I grew up in a group that had a lot of beliefs. Beliefs about what happens when you die, the right day to worship, what sin is, how the world was made, and that God was Christian. I breathed in these beliefs at home, school, and church. Believing these beliefs mattered about as much as how I behaved. Concerned group member felt compelled to finish the work, ie: get their beliefs (and behavior) in order and get others to believe the beliefs (and behave) too.
We believed that the world would end. Soon! Just look at all the wars, earthquakes, famine, television, drugs, rock and roll, and Watergate! No one I knew wore sandwich boards emblazoned The End is Near. Repent!
Instead, my group offered solace and peace with pictures like this:
and simple charts like this:
Jesus was coming soon and there were two big questions:
- Are you ready?
- Who is gonna rat us out?
We knew that before earth’s grand finale our beliefs would make us targets. Our obedience would be our undoing. Entwined with the mission to spread Truth was the conviction that whoever didn’t accept it could one day hand us over for a reward or just for spite.
Heaps of people didn’t accept Truth even when it was clearly illustrated and charted. So there were heaps of people to fear and suspect. We had to watch our backs.
Group membership came with a winsome combination: 1) we were right. 2) we would be persecuted.
Fear and suspicion came at no extra charge.
Behavior, Belief, & Belonging
The graduate class Colonial & Postcolonial Literature, introduced me to the definition and problem of the concept of “the other” for the first time. I was 46 years old.
I can now define and opine about insiders and outsiders and others, but I don’t often think about the politics of belonging. Until now. Like a houseguest from Uzbekistan, I’ve entertained thoughts on the politics of belonging for weeks. Awkward. Fascinating. Foreign. Limited vocabulary. I feel vulnerable processing my thoughts in public. Here goes.
There is no “other”. There is no them or those people. There is only us.
Belonging is our deepest, most human desire. The need to belong drives everything we do. We work, speak, defend, pretend so that we feel worthy of belonging. On good days we do these things so that someone else will feel he or she belongs. On bad days we withhold belonging to discipline, censure, and wound another. Ironically, we cut off approval, kindness, and connection for ourselves when we feel unworthy of belonging.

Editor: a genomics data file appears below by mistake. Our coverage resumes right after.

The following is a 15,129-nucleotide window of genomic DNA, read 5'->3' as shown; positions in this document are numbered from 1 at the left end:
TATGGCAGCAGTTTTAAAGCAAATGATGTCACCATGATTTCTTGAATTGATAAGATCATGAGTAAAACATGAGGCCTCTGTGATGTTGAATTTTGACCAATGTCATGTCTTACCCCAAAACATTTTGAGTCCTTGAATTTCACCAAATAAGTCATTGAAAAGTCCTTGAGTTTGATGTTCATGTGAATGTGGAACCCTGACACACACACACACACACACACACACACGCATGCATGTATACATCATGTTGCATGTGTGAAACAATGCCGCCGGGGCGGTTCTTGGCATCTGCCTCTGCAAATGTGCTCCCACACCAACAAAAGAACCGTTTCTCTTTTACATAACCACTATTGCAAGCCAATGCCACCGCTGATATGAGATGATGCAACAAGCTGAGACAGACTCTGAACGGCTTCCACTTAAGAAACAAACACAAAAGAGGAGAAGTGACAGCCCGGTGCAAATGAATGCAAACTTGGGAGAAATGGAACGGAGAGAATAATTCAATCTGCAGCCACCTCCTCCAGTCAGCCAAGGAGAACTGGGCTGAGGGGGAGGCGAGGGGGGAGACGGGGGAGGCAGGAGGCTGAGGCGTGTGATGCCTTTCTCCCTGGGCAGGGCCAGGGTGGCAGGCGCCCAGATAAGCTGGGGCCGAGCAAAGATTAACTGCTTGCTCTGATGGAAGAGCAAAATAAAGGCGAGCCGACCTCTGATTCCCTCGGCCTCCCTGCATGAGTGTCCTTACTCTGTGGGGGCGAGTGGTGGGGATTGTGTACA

My behavior and beliefs do not align with the group I grew up in. Because the group is about proof and argument, I’ve been grilled about my behavior and beliefs to the point of tears. Many times. But my personal anger is about the fear. For years I feared that if the group didn’t approve of my beliefs and behavior, I would be lost and alone. I performed, behaved, and tried to believe so that I would belong. I was taught that love casts out fear, but I felt the fear of abandonment for most of my life.
The need to Belong — to be heard, seen, accepted — underlies the way each of us voted in the recent election. We may have voted in hope, but now we fear that we have not been heard, seen, accepted.
It’s tempting to say we no longer identify with this system or with people who voted a different way. Give up and move to Canada.
I no longer identify as a member of the group I grew up in. I just about gave up. But I love the people where I worship. The other worshippers and I don’t behave or believe alike. But I belong to them and they belong to me. We need each other. Especially now. Since the election I wonder how I can possibly make a difference. How can I extend belonging? The needs are enormous! I want to join my energies with others involved in a focused effort to creating belonging — not based on behavior or belief, but on the common need to be heard, seen, accepted. The congregation I attend is out to do this.
My daughter called me in tears the day after the election. She sees the future as dark and scary. It may be. I offered her the tiny light that keeps me going. Do something radical. Listen, stay close, extend respect and kindness to one person at a time whether she agrees with your beliefs or not. And if you’re lucky, you do this in concert with other people.
No matter how we behave or what we believe, this is the hard and beautiful truth: We belong to each other.
Over to You
Where can you join forces to create belonging beyond behavior and belief?